Basque separatists urge EU to help find peace
6 June 2007 , BRUSSELS - Basque separatists urged the European Union on Wednesday to step in and help re-establish the peace process with the Spanish government, a day after the pro-independence group ETA announced an end of its 15-month truce.
6 June 2007
BRUSSELS - Basque separatists urged the European Union on Wednesday to step in and help re-establish the peace process with the Spanish government, a day after the pro-independence group ETA announced an end of its 15-month truce.
"It is absolutely necessary for there to be a political and democratic solution to the conflict in the Basque country," said Karmelo Landa, a former member of European Parliament and a member of ETA's outlawed political wing, Batasuna.
ETA _ Europe's last armed militant group _ said Tuesday its truce would end at midnight. It blamed Socialist Prime Minister Jose Luis Rodriguez Zapatero for ruining the peace process by continuing to arrest and try ETA members and barring most pro-independence candidates from Basque local elections on May 27.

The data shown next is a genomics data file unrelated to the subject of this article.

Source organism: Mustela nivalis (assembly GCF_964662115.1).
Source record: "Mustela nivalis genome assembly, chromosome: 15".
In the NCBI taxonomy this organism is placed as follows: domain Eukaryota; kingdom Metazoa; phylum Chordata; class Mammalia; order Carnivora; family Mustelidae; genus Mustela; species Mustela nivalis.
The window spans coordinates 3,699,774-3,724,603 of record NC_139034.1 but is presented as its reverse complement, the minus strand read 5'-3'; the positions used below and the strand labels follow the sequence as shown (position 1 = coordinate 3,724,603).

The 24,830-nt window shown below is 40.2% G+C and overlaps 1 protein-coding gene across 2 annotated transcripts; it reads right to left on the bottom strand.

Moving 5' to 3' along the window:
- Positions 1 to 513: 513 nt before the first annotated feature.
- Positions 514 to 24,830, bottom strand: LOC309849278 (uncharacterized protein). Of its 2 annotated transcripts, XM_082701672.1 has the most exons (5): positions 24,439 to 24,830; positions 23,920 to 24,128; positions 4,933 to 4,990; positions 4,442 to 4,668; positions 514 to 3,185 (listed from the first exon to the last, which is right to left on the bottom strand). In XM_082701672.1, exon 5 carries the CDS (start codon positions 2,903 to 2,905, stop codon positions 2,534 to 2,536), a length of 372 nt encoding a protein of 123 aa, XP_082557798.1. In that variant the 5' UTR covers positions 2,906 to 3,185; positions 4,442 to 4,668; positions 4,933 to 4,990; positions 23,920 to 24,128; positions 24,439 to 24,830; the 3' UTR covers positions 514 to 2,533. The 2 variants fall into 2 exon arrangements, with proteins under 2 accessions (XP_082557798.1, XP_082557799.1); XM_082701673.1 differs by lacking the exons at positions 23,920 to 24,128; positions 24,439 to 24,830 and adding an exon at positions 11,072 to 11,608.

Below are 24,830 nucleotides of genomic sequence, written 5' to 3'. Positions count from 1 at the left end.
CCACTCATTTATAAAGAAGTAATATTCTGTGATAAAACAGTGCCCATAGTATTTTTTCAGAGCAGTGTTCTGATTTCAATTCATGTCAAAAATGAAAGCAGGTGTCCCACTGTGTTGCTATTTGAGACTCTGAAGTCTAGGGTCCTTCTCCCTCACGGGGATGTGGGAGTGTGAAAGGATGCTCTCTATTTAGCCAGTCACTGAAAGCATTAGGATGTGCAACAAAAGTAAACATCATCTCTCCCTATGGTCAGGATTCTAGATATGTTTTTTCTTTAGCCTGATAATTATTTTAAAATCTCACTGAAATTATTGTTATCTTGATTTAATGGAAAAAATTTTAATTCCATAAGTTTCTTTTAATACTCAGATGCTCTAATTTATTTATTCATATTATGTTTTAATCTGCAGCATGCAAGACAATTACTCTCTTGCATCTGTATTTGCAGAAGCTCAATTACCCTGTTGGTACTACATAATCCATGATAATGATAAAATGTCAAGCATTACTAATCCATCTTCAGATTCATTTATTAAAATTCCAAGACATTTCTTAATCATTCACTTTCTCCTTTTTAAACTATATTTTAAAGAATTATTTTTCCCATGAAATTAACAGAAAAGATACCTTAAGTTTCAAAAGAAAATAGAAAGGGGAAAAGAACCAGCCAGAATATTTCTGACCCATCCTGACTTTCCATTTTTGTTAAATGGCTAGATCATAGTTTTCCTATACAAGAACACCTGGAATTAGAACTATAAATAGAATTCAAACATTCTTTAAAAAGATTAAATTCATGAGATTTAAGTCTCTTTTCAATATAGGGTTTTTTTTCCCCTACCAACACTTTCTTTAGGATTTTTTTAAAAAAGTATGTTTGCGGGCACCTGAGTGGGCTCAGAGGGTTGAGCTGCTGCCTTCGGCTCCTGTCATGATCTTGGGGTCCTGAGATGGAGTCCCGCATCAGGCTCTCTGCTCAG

Despite a self-imposed "permanent cease-fire" announced March 22, 2006, ETA detonated a massive car bomb at Madrid's international airport on Dec. 30, demolishing a five-storey car park and killing two people.
Landa described Tuesday's announcement as "very bad news."
"It is necessary to re-establish conditions leading to a just peace. For this we need the European Union's help," he told journalists.
Spain's Supreme Court outlawed Batasuna in 2003 on grounds that it was part of ETA, leading to its offices being shut down and its members barred from engaging in political activity.
Gorka Elejabarrieta, a Batasuna representative in Brussels, said the EU "could and should" play a role in re-establishing a peace process that could solve the ongoing conflict.
"The resolution of the Basque conflict should be a priority on the EU agenda," he said, but added that so far the EU had backed only "the interests of the Spanish state and not those of the Basque country and the union itself."
ETA, which stands for Basque Homeland and Freedom, is accused of killing more than 800 people since 1968 in a violent campaign for independence from Spain.
The opposition conservative Popular Party claims Zapatero's government has shown weakness in dealing with ETA, which has been classified in Madrid, Brussels and Washington as a terrorist organization. It says the government should not negotiate until ETA renounces violence and disarms.
[Copyright AP with Expatica]
Subject: Spanish news